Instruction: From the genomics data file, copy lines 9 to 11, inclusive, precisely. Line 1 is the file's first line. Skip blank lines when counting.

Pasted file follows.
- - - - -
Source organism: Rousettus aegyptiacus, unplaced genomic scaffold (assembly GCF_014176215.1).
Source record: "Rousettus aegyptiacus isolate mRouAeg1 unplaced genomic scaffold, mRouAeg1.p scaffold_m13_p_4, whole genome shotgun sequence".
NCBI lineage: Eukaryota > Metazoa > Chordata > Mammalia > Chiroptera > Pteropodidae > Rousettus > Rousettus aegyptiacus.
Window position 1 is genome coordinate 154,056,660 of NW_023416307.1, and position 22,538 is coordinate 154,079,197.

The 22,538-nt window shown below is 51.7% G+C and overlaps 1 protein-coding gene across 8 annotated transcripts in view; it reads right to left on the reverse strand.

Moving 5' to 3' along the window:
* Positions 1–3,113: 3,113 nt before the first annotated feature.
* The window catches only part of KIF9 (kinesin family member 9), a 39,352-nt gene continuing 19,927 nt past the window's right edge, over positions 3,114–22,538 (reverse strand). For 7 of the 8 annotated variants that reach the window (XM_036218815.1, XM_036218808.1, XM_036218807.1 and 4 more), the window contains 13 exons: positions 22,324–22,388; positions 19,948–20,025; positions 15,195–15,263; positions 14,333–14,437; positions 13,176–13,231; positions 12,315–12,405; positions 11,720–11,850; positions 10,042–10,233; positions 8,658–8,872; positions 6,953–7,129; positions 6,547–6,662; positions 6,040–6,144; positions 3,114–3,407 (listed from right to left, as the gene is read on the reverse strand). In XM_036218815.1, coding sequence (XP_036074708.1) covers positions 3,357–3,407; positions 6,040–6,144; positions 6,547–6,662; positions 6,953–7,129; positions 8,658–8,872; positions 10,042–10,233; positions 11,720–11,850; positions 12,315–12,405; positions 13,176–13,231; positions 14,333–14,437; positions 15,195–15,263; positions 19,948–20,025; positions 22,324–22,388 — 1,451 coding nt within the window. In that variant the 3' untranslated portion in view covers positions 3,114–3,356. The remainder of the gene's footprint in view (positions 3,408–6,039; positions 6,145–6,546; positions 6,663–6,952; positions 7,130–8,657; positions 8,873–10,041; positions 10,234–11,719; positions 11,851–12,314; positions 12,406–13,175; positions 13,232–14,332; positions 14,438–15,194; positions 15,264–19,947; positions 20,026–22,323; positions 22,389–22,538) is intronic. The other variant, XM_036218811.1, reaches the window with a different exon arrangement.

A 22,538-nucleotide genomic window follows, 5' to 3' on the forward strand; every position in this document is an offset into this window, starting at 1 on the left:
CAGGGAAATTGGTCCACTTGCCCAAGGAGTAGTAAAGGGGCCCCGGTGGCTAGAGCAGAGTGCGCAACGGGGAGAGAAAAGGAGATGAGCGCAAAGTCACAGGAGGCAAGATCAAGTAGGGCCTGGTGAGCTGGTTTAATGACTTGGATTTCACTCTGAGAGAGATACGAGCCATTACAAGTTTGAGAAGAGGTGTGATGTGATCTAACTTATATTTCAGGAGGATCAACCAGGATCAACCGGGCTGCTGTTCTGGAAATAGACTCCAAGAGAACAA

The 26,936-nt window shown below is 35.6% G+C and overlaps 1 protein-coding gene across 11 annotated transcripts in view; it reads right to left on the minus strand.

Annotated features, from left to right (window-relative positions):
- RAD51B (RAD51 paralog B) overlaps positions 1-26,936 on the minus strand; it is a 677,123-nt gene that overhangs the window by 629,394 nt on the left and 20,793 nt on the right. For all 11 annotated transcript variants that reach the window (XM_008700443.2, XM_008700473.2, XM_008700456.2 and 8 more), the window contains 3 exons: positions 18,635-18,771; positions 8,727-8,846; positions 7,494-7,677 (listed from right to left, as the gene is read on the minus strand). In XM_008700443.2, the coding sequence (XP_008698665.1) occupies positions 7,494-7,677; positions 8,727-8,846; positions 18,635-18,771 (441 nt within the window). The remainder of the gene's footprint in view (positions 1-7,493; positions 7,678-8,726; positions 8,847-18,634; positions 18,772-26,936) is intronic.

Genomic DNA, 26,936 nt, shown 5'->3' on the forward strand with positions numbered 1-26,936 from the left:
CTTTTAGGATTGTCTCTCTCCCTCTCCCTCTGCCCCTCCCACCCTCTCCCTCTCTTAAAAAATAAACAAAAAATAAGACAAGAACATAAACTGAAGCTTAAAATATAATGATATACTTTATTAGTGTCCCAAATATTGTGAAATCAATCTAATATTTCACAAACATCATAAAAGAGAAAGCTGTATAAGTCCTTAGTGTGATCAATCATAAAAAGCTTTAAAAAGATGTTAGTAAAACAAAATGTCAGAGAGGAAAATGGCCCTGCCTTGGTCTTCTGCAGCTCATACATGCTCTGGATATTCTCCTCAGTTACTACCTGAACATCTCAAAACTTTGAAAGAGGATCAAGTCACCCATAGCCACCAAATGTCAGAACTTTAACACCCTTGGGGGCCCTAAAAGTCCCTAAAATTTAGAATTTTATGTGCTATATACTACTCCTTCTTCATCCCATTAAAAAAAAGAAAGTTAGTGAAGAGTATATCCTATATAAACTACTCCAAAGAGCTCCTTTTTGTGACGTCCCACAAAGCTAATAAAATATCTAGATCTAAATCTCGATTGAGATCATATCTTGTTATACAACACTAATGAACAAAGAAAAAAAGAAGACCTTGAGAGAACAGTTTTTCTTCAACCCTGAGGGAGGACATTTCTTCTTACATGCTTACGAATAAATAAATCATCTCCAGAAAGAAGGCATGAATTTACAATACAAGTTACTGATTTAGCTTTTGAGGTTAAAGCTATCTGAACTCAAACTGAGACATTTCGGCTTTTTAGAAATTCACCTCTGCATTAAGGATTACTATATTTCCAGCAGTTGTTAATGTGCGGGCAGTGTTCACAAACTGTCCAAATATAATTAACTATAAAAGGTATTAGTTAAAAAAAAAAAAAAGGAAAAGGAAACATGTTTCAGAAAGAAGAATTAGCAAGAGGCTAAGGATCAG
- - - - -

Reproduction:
A 22,538-nucleotide genomic window follows, 5' to 3' on the forward strand; every position in this document is an offset into this window, starting at 1 on the left:
CAGGGAAATTGGTCCACTTGCCCAAGGAGTAGTAAAGGGGCCCCGGTGGCTAGAGCAGAGTGCGCAACGGGGAGAGAAAAGGAGATGAGCGCAAAGTCACAGGAGGCAAGATCAAGTAGGGCCTGGTGAGCTGGTTTAATGACTTGGATTTCACTCTGAGAGAGATACGAGCCATTACAAGTTTGAGAAGAGGTGTGATGTGATCTAACTTATATTTCAGGAGGATCAACCAGGATCAACCGGGCTGCTGTTCTGGAAATAGACTCCAAGAGAACAA

The 26,936-nt window shown below is 35.6% G+C and overlaps 1 protein-coding gene across 11 annotated transcripts in view; it reads right to left on the minus strand.